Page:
1979 · Germany
Ellen Gronemeyer is is an established, mid-career contemporary artist, who originates from Germany, like other well-known artists such as Raphaela Vogel, Heike Kabisch, Marc Schmitz, Ina Hermann, and Maria Nordman. Ellen Gronemeyer was born in 1979.
Galleries and Exhibitions
Ellen Gronemeyer's work is available on display in several galleries recorded on Artland. Some of those galleries are Kimmerich in Berlin, as well as Galerie Karin Guenther and Galerie Jurgen Becker in Hamburg. Ellen Gronemeyer most recent exhibition recorded on Artland was at Corvi-Mora in London with the exhibition CONDO - With greengrassi and Hot Wheels (Athens). The exhibition was open from 10 January 2020 until 31 January 2020. Ellen Gronemeyer's only other exhibition is Bochum, which took place at Kimmerich in Berlin, Germany (29 April 2017 - 17 June 2017).
Further Biographical Context for Ellen Gronemeyer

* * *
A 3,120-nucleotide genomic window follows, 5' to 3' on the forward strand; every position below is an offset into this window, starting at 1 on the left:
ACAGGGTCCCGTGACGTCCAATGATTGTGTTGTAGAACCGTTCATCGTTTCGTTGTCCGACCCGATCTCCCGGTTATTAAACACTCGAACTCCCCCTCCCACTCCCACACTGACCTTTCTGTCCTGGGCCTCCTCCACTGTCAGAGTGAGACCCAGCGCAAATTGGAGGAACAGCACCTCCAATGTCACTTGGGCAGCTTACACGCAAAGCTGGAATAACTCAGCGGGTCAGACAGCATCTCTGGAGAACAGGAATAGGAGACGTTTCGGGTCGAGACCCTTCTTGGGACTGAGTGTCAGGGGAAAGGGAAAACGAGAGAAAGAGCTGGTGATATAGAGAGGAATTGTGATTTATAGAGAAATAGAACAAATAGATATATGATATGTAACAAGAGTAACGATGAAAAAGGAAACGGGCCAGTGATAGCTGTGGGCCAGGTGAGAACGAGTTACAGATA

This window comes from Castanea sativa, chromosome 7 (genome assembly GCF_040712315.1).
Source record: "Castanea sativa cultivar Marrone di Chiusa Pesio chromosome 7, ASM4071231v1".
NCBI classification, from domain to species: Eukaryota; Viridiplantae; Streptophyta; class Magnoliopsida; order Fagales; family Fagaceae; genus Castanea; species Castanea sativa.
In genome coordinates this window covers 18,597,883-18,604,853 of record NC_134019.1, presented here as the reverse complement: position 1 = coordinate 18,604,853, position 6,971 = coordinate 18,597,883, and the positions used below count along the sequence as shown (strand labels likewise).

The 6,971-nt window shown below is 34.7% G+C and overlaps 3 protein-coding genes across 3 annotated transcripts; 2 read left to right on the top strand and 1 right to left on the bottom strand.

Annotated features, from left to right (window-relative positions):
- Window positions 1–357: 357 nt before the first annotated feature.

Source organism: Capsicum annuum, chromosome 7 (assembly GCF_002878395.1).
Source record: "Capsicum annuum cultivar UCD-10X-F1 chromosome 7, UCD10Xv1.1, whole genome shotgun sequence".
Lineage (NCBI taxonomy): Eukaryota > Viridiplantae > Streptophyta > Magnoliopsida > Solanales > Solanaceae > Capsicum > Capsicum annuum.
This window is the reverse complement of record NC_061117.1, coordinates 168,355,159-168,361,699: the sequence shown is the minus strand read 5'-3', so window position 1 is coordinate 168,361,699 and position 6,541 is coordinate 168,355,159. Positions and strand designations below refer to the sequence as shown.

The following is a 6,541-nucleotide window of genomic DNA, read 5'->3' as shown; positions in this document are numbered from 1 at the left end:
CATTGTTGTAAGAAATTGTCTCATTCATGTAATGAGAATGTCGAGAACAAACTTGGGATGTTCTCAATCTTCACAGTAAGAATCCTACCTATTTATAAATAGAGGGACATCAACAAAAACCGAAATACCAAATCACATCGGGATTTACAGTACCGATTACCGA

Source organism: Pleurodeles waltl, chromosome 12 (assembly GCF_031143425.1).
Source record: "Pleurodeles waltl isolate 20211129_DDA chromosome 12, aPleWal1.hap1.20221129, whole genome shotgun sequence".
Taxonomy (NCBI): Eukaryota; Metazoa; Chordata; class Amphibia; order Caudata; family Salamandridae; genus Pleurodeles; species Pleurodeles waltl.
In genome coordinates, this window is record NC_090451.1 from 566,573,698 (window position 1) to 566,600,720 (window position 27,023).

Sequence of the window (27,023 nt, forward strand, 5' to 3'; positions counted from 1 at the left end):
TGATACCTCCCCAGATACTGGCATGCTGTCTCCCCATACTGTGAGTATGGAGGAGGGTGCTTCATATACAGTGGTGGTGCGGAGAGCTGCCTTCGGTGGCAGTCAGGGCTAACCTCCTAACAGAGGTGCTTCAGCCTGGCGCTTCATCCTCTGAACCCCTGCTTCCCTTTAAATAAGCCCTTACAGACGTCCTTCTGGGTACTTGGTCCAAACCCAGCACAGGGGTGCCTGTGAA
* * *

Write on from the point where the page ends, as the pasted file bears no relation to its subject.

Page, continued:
Born in 1979, Ellen Gronemeyer was primarily influenced by the 1990s growing up. Art in the 1990s was defined at the beginning of the decade by a group of artists in the United Kingdom that came to be known as the YBAs, or Young British Artists. They were a diverse group of practitioners, affiliated loosely by their age, nationality, and their association with Goldsmiths and the Royal College of Art in London, as well as being favoured by super collector of the time Charles Saatchi. The most renowned artist of the group is Damien Hirst, who was also an early organiser of group activities. Other members included Chris Ofili, Tracey Emin, Marc Quinn, Gavin Turk, Sarah Lucas and Sam Taylor-Wood. Much of their work became famous for shock tactics and the sensationalism of both material and message. They also became known for their use of throwaway materials, wild-living, and an attitude that was simultaneously counter-culture rebellion but also entrepreneurial. They gained considerable amount of media coverage and dominated British art during the decade. Their international shows in the mid-1990s included the now legendary ‘Sensation'. Conceptual photography led by German ideas and artists came to prominence. Artists like Andreas Gursky, Thomas Struth, and Wolfgang Tillmans gained major recognition, and inspired other artists such as the Canadian Jeff Wall, who experimented with the kind of cinematic expansiveness associated with the German artists’ work. Painters like Albert Oehlen and Martin Kippenberger exercised a strong influence on younger artists.